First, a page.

I thought my Africa dreams were possibly far fetched, likely for later in life when things will be far more settled. For our 25th wedding anniversary? Yes. For an awesome 65th birthday when I join 10 wise writers and photographers on some awesome writing-photography adventure? Sounds amazing. But right now? Not so much. Didn’t plan that.

Our timelines rarely coincide with God’s.


So back to needing a little help.

Here’s what I could use…

A prayer team

If you’re willing to serve on a prayer team for my trip to Kenya, please leave me a message somewhere, anywhere, along with your email address. I would love some warriors to pray for travels, safety, health and God’s mission to be accomplished while we’re there.

Financial support

When I originally published this post on September 16, 2015, I made a humble request. I needed an additional $550 to fully fund my mission trip to Africa. Thanks to the generous gifts of family, friends and blog readers, the trip is now fully funded! I couldn’t be more grateful. Thank you. (Updated 11/23/15)

Likers & Lovers, Readers & General Supporters 

I need some lovin’ on this, friends. I need some support. Will you encourage me, love me, support me, read the posts I write, lift me up in your thoughts and prayers? Will you encourage me in my photography journey so I’m ready to pilot the project I’ve been dreaming of? Will you be hopeful and expectant? Will you believe there’s a reason God’s sending me to Africa now instead of waiting until my 25th anniversary or 65th birthday? Will you set aside doubt, worry and disbelief for the sake of encouragement? Will you believe in this journey, this mission? Will you will believe with me and for me? I would so greatly appreciate it.

Thank you, friends. Thank you.


I stayed up until 1:10 a.m. writing this and I’m in for a long day ahead. After the kids left for school this morning, the doorbell rang. It was our 4-year-old neighbor boy. When I opened the door, he looked me in the eye and whispered “Your butterfly is going to fly away now.” It was truly the most miraculous thing ever to me. I ran to grab my camera. The caterpillar my daughter put in a bucket weeks ago and had been keeping on our porch had just broken from its chrysalis. It was on a fern next to the bucket. Our sweet neighbor boy notified me just in time. We watched its first moments free, its first flight. It was amazing. Miraculous. God’s confirmation for me this morning. Fly, dear one. Fly.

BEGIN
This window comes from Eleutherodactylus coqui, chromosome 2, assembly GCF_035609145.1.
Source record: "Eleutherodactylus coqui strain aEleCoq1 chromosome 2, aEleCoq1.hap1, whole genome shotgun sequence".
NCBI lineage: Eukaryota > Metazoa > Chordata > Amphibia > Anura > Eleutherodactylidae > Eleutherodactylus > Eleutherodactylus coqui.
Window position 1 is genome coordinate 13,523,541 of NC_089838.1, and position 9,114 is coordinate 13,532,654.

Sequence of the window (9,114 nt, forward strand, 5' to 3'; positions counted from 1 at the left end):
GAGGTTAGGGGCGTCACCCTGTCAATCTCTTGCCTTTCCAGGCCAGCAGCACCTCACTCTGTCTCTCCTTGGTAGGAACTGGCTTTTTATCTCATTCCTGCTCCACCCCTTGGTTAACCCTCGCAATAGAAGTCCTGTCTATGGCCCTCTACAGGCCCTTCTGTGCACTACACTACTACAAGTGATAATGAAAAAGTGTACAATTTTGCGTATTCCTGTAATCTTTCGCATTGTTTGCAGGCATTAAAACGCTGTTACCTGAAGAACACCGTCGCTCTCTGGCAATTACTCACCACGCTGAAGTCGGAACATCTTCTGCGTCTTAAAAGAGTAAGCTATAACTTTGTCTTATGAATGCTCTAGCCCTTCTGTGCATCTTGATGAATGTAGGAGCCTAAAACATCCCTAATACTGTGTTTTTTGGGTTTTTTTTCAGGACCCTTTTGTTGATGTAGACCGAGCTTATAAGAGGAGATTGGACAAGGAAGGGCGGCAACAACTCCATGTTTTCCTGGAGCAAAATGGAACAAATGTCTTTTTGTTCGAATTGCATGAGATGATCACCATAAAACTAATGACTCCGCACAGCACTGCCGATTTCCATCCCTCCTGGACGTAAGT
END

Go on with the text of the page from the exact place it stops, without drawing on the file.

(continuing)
All photo credits (except the butterfly) to Love for Kenya.





Kenya_smallbuttonThis post serves as the landing page for my trip to Kenya, Africa, with the nonprofit organization, Love for Kenya, in 2015. All the posts I write about the trip will be listed and linked here, at the bottom of this blog post. You’ll also find this Kenya graphic displayed on the right sidebar of my blog homepage. Click on the graphic anytime, and you’ll be brought right back here where you’ll find all the blog posts in one place!


To read other posts in the series about my trip to Africa, click on the title below:

Africa. When STAY RIGHT BY ME is All God Asks.

One More Day and We’ll Be On Our Way

The Sweet Song of Shangilia Orphanage

God’s Good, Good Work

Home. A Blessing and Dream Come True.

Less Productivity. More Connectivity. The Lesson I Had to Learn in Africa.

On Earth, As It Is In Heaven

Good Love and Good Bye

Messy. Slummy. Safari Beautiful.

Africa. The Untold Stories.


It was already 4:00 p.m. when they asked if we could go to the beach. I was hesitant, as it had been a long day already. But we had nothing to fill those witching hours before dinner and dad’s arrival back home, and it was a warm, beautiful day. The kids reminded me “the beach” was on our summer bucket list, so I agreed. Yes, let’s go. To the beach it is.

When we arrived, we made our way straight to the water. A ginormous family gathered to the right. Picnic tables littered the forested area leading to the beach. We chose the table closest to the water’s edge, 20-30 steps from here to there. The two oldest plopped their stuff down and entered the water promptly. Like any “good mom,” I organized all the stuff at the table, then got our youngest geared up in her life jacket before she headed to the sand.